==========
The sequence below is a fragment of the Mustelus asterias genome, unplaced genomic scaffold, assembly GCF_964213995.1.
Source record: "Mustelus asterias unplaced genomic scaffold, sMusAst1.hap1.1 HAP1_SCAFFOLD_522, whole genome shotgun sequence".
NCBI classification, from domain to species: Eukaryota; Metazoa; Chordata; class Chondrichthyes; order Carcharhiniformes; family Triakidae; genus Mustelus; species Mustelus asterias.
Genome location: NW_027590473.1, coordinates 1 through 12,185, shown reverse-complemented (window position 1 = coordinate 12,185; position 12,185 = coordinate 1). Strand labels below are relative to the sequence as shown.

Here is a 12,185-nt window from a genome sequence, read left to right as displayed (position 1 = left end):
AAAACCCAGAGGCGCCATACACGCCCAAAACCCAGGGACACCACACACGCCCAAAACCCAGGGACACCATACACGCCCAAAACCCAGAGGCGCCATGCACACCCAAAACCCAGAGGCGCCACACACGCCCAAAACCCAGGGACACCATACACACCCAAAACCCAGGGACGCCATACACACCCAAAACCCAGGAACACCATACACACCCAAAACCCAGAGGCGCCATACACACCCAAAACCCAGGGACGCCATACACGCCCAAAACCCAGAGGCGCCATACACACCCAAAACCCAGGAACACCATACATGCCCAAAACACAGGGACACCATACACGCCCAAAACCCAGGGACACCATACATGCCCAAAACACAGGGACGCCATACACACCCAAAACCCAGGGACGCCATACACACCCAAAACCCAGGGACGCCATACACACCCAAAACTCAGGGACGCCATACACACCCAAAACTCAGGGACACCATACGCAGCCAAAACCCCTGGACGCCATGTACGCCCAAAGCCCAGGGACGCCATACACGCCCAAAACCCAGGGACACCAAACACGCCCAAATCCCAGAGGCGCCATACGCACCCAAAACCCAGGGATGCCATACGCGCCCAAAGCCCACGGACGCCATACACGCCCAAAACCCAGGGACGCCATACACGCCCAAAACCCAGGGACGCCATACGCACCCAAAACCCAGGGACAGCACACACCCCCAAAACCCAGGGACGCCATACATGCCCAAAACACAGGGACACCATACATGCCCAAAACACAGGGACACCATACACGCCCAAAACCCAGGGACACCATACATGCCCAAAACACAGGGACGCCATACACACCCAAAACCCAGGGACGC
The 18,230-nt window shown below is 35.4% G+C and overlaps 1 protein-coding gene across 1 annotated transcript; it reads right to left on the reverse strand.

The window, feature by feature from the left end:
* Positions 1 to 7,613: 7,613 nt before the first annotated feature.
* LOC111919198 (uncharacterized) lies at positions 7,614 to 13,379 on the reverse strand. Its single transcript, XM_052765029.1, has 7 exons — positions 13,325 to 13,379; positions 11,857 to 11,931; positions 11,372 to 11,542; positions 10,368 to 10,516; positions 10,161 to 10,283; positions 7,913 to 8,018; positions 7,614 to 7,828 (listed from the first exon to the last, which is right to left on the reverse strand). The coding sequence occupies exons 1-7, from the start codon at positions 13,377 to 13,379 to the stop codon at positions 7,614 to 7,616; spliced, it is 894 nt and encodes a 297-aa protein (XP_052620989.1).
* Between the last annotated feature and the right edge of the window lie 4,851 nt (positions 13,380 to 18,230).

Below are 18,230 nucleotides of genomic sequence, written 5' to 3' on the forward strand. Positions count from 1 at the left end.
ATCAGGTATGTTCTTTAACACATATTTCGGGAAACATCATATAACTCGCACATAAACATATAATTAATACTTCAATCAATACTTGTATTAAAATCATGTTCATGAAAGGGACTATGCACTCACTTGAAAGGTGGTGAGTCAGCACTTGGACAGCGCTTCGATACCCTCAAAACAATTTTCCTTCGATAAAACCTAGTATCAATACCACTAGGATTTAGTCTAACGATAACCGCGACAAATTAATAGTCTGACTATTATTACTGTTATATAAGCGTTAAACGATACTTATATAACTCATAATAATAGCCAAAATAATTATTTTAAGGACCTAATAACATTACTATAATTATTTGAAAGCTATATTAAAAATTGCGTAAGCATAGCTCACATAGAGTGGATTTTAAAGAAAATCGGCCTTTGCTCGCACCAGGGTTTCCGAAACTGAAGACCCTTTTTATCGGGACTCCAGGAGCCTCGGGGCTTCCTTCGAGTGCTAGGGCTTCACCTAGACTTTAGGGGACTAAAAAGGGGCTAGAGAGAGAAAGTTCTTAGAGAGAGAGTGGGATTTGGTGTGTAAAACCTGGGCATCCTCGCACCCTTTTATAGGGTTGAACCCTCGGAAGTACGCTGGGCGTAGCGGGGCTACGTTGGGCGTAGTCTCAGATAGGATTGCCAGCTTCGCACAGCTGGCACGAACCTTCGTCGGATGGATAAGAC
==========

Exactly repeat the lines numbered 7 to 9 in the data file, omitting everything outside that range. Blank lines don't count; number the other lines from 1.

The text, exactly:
The 18,230-nt window shown below is 35.4% G+C and overlaps 1 protein-coding gene across 1 annotated transcript; it reads right to left on the reverse strand.

The window, feature by feature from the left end:
* Positions 1 to 7,613: 7,613 nt before the first annotated feature.